Questions to Help You Mind Your Business… Oh, those sales people
This is the answer to the fourth question in a ten question collaborative series being posted by Renée Cormier and Graham Edwards. To see the list of original questions, check this link. If you would like to catch up, here are the answers to Question 1, Question 2 and Question 3.
Please feel free to contribute with comments and shares. If you have any questions of your own, we’d love you to share them with us.
Should I hire a salesperson?
I often come across small business people who hate being their own sales person. That always seems ludicrous to me, but on another level, I do understand it. Sales can seem tedious when all you really want to do is deliver your product or service, but you can’t have one without the other. Selling needs a product and a product needs to be sold.
There's no lotion or potion that will make sales faster and easier for you - unless your potion is hard work. - Jeffrey Gitomer
So how do you gauge when it is time to hire someone to help you out?
* You have more leads than your current sales team (or you, personally) can manage.
* There is a large segment of the market you are not able to reach due to the lack of manpower.
* You are currently generating enough revenue to pay a reasonable base salary to a qualified sales person.
Now the last point is really important. 100 % commission jobs are not realistic for most sales people, because most people have an immediate need to eat and pay the bills. This type of compensation system becomes especially ridiculous if you can’t even provide qualified leads to the salesperson. If your business model is such that you expect people to work this way, then you will have a problem keeping sales people. Also, bear in mind that a company that does not respect the time and basic survival needs of their employees puts itself in jeopardy. Nothing is worse for your business than desperate, resentful employees. Consider the value of investing in the well-being of your staff by actually paying them fairly and setting them up for success. That’s an investment that pays dividends.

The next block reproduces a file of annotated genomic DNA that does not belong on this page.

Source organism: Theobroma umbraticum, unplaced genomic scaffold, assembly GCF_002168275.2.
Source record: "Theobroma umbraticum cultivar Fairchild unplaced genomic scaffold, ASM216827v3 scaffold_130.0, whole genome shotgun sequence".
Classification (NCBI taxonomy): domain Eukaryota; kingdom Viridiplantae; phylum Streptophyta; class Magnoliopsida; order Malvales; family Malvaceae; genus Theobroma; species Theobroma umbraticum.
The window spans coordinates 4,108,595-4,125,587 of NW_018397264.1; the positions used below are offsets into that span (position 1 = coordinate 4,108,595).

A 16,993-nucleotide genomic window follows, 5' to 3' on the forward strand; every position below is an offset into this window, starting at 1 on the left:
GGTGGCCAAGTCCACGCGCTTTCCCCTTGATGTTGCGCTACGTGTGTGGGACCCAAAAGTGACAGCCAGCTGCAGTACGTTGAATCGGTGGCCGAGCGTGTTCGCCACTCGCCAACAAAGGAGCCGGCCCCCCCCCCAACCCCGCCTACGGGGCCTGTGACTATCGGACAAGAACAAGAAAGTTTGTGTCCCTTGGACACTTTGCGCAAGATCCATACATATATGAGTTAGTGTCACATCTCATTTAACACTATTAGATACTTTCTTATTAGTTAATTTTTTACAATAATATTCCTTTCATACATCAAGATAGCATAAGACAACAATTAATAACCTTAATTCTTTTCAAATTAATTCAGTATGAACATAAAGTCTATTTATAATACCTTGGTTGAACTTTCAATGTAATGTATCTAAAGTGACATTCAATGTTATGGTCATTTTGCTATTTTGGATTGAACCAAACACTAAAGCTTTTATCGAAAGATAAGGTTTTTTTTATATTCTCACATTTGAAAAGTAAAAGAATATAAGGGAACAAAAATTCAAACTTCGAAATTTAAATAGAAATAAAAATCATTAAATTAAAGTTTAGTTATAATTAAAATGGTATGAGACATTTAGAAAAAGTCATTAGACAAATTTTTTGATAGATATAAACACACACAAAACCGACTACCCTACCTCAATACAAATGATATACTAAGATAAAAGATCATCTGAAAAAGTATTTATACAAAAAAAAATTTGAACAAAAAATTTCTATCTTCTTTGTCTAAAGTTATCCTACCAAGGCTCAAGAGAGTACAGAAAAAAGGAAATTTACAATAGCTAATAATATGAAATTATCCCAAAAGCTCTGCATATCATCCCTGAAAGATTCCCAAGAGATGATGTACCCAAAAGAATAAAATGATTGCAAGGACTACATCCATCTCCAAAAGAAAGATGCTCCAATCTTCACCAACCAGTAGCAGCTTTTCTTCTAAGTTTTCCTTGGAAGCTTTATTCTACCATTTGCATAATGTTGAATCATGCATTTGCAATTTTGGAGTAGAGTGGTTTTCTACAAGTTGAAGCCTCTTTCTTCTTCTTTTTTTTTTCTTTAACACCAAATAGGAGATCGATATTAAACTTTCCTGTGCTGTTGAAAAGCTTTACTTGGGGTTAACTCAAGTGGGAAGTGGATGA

Speaking of setting your sales people up for success, make sure you don’t put the cart before the horse and just hire people without giving them the resources they need to be successful. You will need to have both a marketing plan and a system in place to generate leads and help you manage the pipeline. Your systems are important. Having said that, leads are only part of the equation. Sales people need tools like sales decks, and samples to help them guide conversations and close deals. They may also need some training. You don’t want your leads to walk over to your competitor’s business because your team didn’t have the wherewithal to service their needs.
These days, it seems everyone in business wants more for less. Your business is nothing without an effective marketing strategy and strong sales people to maximize your results. A lot of small business people think it is okay to hire their 18 year old niece to manage their social media because “kids are all on social media these days”. Here’s a news flash for you. Knowing how to use a social media platform and knowing how to maximize your content for business purposes are two very different things. Getting a kid to do your social media marketing because he knows how to use Instagram is as logical as getting a kid to write your financial plan because he took math in high school. Give your head a shake. Do you want to make money or waste money?
So let’s go back to the original question of whether or not you should hire a salesperson. The answer is simple. Don’t hire anyone unless and until you are in a position to effectively support their efforts and help them ride out the natural length of your sales cycle.
Question #4: Should I hire a salesperson?
Why at any level would you want to hire a sales person, let alone a team of them? They are costly, high maintenance, hard to keep track of, and depending on who you ask, come with a questionable ROI — spend your money on marketing people! Wait… did I actually say that? I need to use my inside voice more.